Air Power Against Terror

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0REPAREDFOR5NITED3TATES#ENTRAL#OMMAND!IR&ORCES!PPROVEDFORPUBLICRELEASEDISTRIBUTIONUNLIMITEDBenjamin S. Lambethmg166_titlepg.indd 1 10/4/05 12:07:08 PMThe RAND Corporation is a nonprofit research organization providing objective analysis and effective solutions that address the challenges facing the public and private sectors around the world. RAND's publications do not necessarily reflect the opinions of its research clients and sponsors.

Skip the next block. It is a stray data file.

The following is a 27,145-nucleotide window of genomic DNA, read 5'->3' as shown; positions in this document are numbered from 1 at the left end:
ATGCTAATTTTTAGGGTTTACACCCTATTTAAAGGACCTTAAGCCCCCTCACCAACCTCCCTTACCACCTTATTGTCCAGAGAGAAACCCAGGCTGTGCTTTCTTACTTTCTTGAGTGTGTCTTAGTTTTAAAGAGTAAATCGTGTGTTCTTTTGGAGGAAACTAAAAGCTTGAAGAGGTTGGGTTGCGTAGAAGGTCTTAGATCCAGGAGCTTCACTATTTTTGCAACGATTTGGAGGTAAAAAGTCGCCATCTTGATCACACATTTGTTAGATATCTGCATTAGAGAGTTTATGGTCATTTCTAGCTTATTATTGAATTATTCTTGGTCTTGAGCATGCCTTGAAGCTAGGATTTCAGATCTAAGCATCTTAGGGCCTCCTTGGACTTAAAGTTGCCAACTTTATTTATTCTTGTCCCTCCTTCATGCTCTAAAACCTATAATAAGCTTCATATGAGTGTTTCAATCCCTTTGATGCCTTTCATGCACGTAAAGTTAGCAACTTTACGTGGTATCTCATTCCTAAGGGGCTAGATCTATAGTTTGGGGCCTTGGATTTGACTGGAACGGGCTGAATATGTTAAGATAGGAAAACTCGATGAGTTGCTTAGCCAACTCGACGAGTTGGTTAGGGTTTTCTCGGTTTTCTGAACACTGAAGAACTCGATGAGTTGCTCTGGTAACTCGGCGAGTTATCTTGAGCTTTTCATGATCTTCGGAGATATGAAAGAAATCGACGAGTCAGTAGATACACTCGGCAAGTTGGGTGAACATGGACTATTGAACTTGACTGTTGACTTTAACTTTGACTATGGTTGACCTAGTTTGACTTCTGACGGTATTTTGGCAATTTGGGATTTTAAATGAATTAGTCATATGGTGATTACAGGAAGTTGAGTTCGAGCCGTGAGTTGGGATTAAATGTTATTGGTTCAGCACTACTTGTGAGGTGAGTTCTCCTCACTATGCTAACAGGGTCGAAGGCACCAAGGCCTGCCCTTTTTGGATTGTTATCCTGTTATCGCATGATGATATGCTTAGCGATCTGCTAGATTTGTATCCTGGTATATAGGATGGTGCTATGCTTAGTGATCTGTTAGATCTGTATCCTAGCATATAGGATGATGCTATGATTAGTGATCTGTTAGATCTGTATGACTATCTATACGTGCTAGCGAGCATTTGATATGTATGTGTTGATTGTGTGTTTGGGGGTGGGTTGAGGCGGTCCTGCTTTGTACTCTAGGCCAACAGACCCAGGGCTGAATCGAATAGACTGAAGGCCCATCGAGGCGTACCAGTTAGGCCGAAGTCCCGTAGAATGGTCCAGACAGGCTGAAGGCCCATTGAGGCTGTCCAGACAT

is a registered trademark. Copyright 2005 RAND CorporationAll rights reserved. No part of this book may be reproduced in any form by any electronic or mechanical means (including photocopying, recording, or information storage and retrieval) without permission in writing from RAND.Published 2005 by the RAND Corporation1776 Main Street, P.O. Box 2138, Santa Monica, CA 90407-21381200 South Hayes Street, Arlington, VA 22202-5050201 North Craig Street, Suite 202, Pittsburgh, PA 15213-1516RAND URL: http://www.rand.org/To order RAND documents or to obtain additional information, contact Distribution Services: Telephone: (310) 451-7002; Fax: (310) 451-6915; Email: [email protected] of Congress Cataloging-in-Publication DataLambeth, Benjamin S. Air power against terror : America's conduct of Operation Enduring Freedom / Benjamin S. Lambeth. p. cm. MG-166." Includes bibliographical references. ISBN 0-8330-3724-2 (pbk. : alk. paper) 1. Afghan War, 2001-United States. 2. Afghan War, 2001-Aerial operations, American. 3. War on Terrorism, 2001-I. Title. DS371.412.L36 2005 958.104'6-dc222005000649Cover photo courtesy of Associated Press/Sergei Grits.The research described in this report was prepared for United States Central Command Air Forces. The research was conducted within the RAND National Defense Research Institute, a federal ly funded research and development center sponsored by the Office of the Secretary of Defense, the Joint Staff, the Unified Combatant Commands, the Department of the Navy, the Marine Corps, the defense agencies, and the defense Intelligence Community under Contract DASW01-01-C-0004. Map of AfghanistanvPrefaceThe attacks carried out against the United States by radical Islamistfanatics on September 11, 2001, almost instantly thrust the nationinto a no-notice war on terror. This sudden showdown against ashadowy but determined foe placed a heightened demand on virtuallyevery resource at the disposal of the new administration of PresidentGeorge W. Bush. The principal ingredients of that war would consistnot only of traditional military moves but also of expanded homelandsecurity measures, diplomatic initiatives, efforts to find and embargoenemy sources of financing, and covert intelligence operations. Al-though the wars initial focus was directed against the immediate per-petrators of the attacksOsama bin Laden and his al Qaeda terroristorganizationthe Bush administration swore that it ultimatelywould bring pressure to bear not only on that and other terroristmovements around the world but also on state leaders who harboredthem.This book assesses the planning and initial execution of Opera-tion Enduring Freedom, the first U.S. response to the terroristattacks of September 11 against al Qaedas center of gravity in Af-ghanistan and against the Taliban theocracy that provided it safe ha-ven. Since that campaign was largely an air war enabled by U.S. andallied special forces and indigenous Afghan opposition groups, thereport focuses predominantly on the air portion of the joint andcombined operations that were conducted in Afghanistan from Oc-tober 7, 2001, through March 2002 by U.S. Central Command(CENTCOM). Its intent is to derive insights of a strategic and opera-vi Air Power Against Terror: Americas Conduct of Operation Enduring Freedomtional nature that not only will be of practical use to U.S. defenseplanners in and of themselves but also will offer a backdrop againstwhich to assess the more complex and demanding Operation IraqiFreedom that took place a year later to bring down the regime ofSaddam Hussein. Although unbeknown to its participants at thetime, Operation Enduring Freedom proved in many ways to havebeen a dress rehearsal for the even more eventful campaign that soonfollowed.The research reported here should interest both uniformed offi-cers in all services and civilian members of the defense establishmentconcerned with strategy and force employment issues raised by thewar in Afghanistan. The research was conducted for U.S. CentralCommand Air Forces (CENTAF) within the International Securityand Defense Policy Center of the RAND National Defense ResearchInstitute, a federally funded research and development center spon-sored by the Office of the Secretary of Defense, the Joint Staff, theunified commands, and the defense agencies.For more information on RANDs International Security andDefense Policy Center, contact the director, James Dobbins. He canbe reached by email at [email protected]; by phone at (703)413-1100 extension 5134; or by mail at the RAND Corporation,1200 South Hayes Street, Arlington, Virginia 22202-5050. More in-formation about RAND is available at www.rand.org.viiContentsPreface .......................................................................vFigures ......................................................................xiSummary...................................................................xiiiAcknowledgments ........................................................xxxiAbbreviations ............................................................ xxxvCHAPTER ONEIntroduction .................................................................1CHAPTER TWOA Nation Girds for War................................................... 13Ensuring Homeland Air Defense .......................................... 18Forming a Coalition ....................................................... 23Shaping a Strategy ......................................................... 38Crafting a Plan............................................................. 49The Buildup of Forces ..................................................... 62CHAPTER THREEThe United States Strikes Back ........................................... 73The Operational Setting ................................................... 75Opening Moves ............................................................ 78From Fixed to Fleeting Targets ............................................ 94Closing Ranks with the Opposition Groups..............................103The Campaign Hits a Slump .............................................105viii Air Power Against Terror: Americas Conduct of Operation Enduring FreedomThe Allied Contribution..................................................116The Fall of Mazar-i-Sharif and Kabul ....................................119CHAPTER FOURA Shift in Strategy........................................................135Hunting Down an Elusive Quarry .......................................138Toward the Consolidation of Initial Gains ...............................144The Battles of Tora Bora and Zhawar Kili ...............................149The Final Rout of the Taliban............................................154CHAPTER FIVEOperation Anaconda .....................................................163Initial Planning ...........................................................164A Troubled Start ..........................................................178The Showdown at Roberts Ridge.........................................186Recovering from the Initial Setbacks .....................................192The Endgame of Enduring Freedom .....................................200Anaconda Issues...........................................................204Toward Better Air-Ground Coordination................................221CHAPTER SIXDistinctive Aspects and Achievements...................................247Data Fusion Comes of Age ...............................................253A New Air-Ground Synergy ..............................................258Humanitarian Relief and Force Sustainment .............................263Space Support to Force Employers .......................................274CAOC Operations........................................................280The Buildup at Manas ....................................................285New Technology Applications............................................287CHAPTER SEVENProblems in Execution ...................................................293Early Tensions Between the CAOC and CENTCOM...................295The Impact of Rules-of-Engagement Constraints ........................311The Trend Toward Centralized Execution...............................324Contents ixIntegrating Other Government Agencies .................................330The Costs of the High Operating Tempo ................................331CHAPTER EIGHTConclusions...............................................................337Innovations in Force Employment .......................................339Persistent Problems in Need of Attention ................................343On Balance................................................................357Bibliography..............................................................371xiFigures2.1. CENTCOMs Area of Responsibility ............................ 633.1. Afghan Operating Area ........................................... 795.1. Operation Anaconda Planned Disposition of Forces ............1785.2. Operation Anaconda Aircraft Stack .............................1966.1. Strike Sorties Through December 2